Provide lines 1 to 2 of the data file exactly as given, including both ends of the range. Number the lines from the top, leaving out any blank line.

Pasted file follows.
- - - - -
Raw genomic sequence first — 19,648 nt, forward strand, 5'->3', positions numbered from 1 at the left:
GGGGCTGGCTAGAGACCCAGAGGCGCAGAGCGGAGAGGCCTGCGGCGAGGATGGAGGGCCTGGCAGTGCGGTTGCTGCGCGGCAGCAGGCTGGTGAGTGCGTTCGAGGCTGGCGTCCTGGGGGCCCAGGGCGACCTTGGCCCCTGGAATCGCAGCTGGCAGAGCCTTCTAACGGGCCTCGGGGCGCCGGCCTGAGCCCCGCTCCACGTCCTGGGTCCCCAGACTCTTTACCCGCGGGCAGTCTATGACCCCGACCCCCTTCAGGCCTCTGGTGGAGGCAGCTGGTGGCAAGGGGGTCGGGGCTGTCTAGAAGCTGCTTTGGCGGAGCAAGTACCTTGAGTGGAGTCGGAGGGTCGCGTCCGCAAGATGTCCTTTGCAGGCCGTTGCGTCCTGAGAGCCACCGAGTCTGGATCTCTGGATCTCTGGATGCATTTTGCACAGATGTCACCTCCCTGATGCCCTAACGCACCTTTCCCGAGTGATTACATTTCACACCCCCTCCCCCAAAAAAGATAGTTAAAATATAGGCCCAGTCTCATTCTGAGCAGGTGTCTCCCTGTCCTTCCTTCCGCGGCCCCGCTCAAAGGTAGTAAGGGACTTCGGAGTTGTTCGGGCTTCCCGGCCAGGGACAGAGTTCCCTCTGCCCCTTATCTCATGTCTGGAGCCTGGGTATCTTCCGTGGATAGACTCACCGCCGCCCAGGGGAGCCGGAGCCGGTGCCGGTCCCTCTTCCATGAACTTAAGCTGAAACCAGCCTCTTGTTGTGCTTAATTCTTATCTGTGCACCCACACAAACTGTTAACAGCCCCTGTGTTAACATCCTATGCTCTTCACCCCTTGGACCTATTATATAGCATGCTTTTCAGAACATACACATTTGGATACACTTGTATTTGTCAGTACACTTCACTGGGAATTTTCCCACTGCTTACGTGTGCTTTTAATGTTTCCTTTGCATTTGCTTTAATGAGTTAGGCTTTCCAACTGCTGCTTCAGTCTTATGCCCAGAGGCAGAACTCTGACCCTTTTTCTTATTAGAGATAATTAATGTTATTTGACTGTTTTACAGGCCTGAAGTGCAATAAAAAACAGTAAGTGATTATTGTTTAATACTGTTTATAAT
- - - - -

Raw genomic sequence first — 19,648 nt, forward strand, 5'->3', positions numbered from 1 at the left:
GGGGCTGGCTAGAGACCCAGAGGCGCAGAGCGGAGAGGCCTGCGGCGAGGATGGAGGGCCTGGCAGTGCGGTTGCTGCGCGGCAGCAGGCTGGTGAGTGCGTTCGAGGCTGGCGTCCTGGGGGCCCAGGGCGACCTTGGCCCCTGGAATCGCAGCTGGCAGAGCCTTCTAACGGGCCTCGGGGCGCCGGCCTGAGCCCCGCTCCACGTCCTGGGTCCCCAGACTCTTTACCCGCGGGCAGTCTATGACCCCGACCCCCTTCAGGCCTCTGGTGGAGGCAGCTGGTGGCAAGGGGGTCGGGGCTGTCTAGAAGCTGCTTTGGCGGAGCAAGTACCTTGAGTGGAGTCGGAGGGTCGCGTCCGCAAGATGTCCTTTGCAGGCCGTTGCGTCCTGAGAGCCACCGAGTCTGGATCTCTGGATCTCTGGATGCATTTTGCACAGATGTCACCTCCCTGATGCCCTAACGCACCTTTCCCGAGTGATTACATTTCACACCCCCTCCCCCAAAAAAGATAGTTAAAATATAGGCCCAGTCTCATTCTGAGCAGGTGTCTCCCTGTCCTTCCTTCCGCGGCCCCGCTCAAAGGTAGTAAGGGACTTCGGAGTTGTTCGGGCTTCCCGGCCAGGGACAGAGTTCCCTCTGCCCCTTATCTCATGTCTGGAGCCTGGGTATCTTCCGTGGATAGACTCACCGCCGCCCAGGGGAGCCGGAGCCGGTGCCGGTCCCTCTTCCATGAACTTAAGCTGAAACCAGCCTCTTGTTGTGCTTAATTCTTATCTGTGCACCCACACAAACTGTTAACAGCCCCTGTGTTAACATCCTATGCTCTTCACCCCTTGGACCTATTATATAGCATGCTTTTCAGAACATACACATTTGGATACACTTGTATTTGTCAGTACACTTCACTGGGAATTTTCCCACTGCTTACGTGTGCTTTTAATGTTTCCTTTGCATTTGCTTTAATGAGTTAGGCTTTCCAACTGCTGCTTCAGTCTTATGCCCAGAGGCAGAACTCTGACCCTTTTTCTTATTAGAGATAATTAATGTTATTTGACTGTTTTACAGGCCTGAAGTGCAATAAAAAACAGTAAGTGATTATTGTTTAATACTGTTTATAAT